Zdenek Stybar (Deceuninck-Quick-Step) was over the moon Saturday following his emotional victory at Omloop Het Nieuwsblad.

The stars finally aligned for the former world cyclocross world champion as he took his first major cobblestone victory of his road racing career after a few painfully close calls.

“Everything fell into place and I am so happy with what I achieved,” Stybar said. “I cannot put it into words.”

The victory has been a long time coming for the 33-year-old Czech star. Since joining the Belgian outfit in 2011, Stybar has managed to win a very respectable 16 road victories, including stages at the Tour de France and Vuelta a España. Victory at Strade Bianche in 2015 was a personal high-water mark, but he was also the nearly man on the cobbles.

In the 2013 Roubaix, his “Hell of the North” debut, Stybar infamously struck a fan standing alongside the pavé on the Carrefour de l’Arbre sector. Though he didn’t crash, he lost contact with the winning move, settling for sixth on a day that could have turned out dramatically different.

That result boded well for the future. He was the bridesmaid twice at Paris-Roubaix, second to John Degenkolb in 2015 and second again to Greg Van Avermaet in 2017. He’s punched into the top 10 on six other occasions across Roubaix, Tour of Flanders, and Milano-Sanremo.

All that was missing was the exclamation point, an important victory on the pavé. It finally came over the weekend with Stybar kicking off a strong cobbles season debut for Deceuninck-Quick-Step. The team swept the Belgian opening weekend with a victory Sunday by Bob Jungels in Kuurne-Brussels-Kuurne.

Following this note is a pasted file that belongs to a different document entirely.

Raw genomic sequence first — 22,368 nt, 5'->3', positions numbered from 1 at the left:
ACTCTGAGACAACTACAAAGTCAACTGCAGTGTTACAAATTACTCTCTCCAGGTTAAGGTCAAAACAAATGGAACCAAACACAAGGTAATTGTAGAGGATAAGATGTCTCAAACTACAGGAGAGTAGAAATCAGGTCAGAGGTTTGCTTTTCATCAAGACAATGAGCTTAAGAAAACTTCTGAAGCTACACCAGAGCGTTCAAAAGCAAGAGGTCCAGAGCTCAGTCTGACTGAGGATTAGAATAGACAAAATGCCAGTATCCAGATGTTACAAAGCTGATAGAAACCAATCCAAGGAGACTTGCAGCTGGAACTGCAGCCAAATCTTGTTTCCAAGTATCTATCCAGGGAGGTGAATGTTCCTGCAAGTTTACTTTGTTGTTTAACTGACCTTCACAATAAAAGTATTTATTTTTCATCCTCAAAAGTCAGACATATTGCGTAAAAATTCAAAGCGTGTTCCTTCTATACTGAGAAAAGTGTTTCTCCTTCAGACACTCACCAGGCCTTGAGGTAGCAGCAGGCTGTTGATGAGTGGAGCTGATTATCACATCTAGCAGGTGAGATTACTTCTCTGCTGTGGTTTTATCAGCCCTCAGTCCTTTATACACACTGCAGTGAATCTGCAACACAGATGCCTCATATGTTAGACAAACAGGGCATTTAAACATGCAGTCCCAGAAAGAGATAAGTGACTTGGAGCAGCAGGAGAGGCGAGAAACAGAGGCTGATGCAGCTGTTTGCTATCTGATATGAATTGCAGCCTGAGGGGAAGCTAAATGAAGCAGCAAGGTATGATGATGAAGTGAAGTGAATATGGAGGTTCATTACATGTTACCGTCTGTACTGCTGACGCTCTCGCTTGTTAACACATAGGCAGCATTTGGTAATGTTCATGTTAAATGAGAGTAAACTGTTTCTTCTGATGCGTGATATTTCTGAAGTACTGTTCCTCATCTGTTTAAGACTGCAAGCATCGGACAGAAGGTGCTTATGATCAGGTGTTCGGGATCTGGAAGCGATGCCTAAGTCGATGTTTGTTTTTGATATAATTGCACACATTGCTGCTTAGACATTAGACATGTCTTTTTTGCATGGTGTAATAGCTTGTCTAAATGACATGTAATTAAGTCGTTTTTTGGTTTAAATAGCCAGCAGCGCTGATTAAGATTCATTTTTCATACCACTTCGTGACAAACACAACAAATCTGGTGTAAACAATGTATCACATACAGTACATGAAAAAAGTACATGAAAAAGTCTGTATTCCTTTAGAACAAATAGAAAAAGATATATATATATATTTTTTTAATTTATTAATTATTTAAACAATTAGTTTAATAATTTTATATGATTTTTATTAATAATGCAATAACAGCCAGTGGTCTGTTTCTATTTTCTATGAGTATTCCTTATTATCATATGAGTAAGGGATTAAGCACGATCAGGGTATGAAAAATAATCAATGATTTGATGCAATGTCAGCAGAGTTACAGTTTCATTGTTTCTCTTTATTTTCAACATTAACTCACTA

Stybar
Stybar won Omloop with a late solo attack. Photo: Tim de Waele/Getty Images

“We always knew he could do it,” said team boss Patrick Lefevere. “Often he was too nervous, and went too early or too late. [Saturday] everything fell into place.”

The Omloop win means the world to the popular Stybar, who has been tipped for cobblestone greatness since transitioning from cyclocross to the road nearly a decade ago.

“This victory means a lot to me because I have been waiting for a win like this for a long time,” Stybar said. “And I was often close to it.”

Stybar was the odd man out amid Quick-Step’s dominance in last year’s classics. The team won 73 races with 17 different riders across 2018, including the Tour of Flanders and Liège-Bastogne-Liège in the important classics campaign. Stybar didn’t claim a single victory that season.

“Last year, I was always in the top 10,” Stybar said. “I never stopped believing I could win these races.”

Deceuninck-Quick-Step’s unique take on the spring classics — the team races as a unit rather than rallying around one central leader — means that several riders get their chance to go for the win. Last year, Stybar was quietly playing the role of loyal lieutenant.

Following a strong winter, capped by a stage win at the Volta ao Algarve to boost his confidence in February, Stybar took his chance with a race-making surge.

“From the team car, [sport director] Tom Steels told me how much confidence they had in me and that I had what it took to finish it off,” Stybar said. “The attitude of this team is unique, the support you receive is tremendous and nobody calls himself a leader. We all work together for the same goal … and that’s why we are so successful.”

Stybar hopes to keep the winning momentum going straight into the monuments. Up next is Strade Bianche (March 9), then Tirreno-Adriatico (March 13-19), Flanders (April 7), and Roubaix (April 14).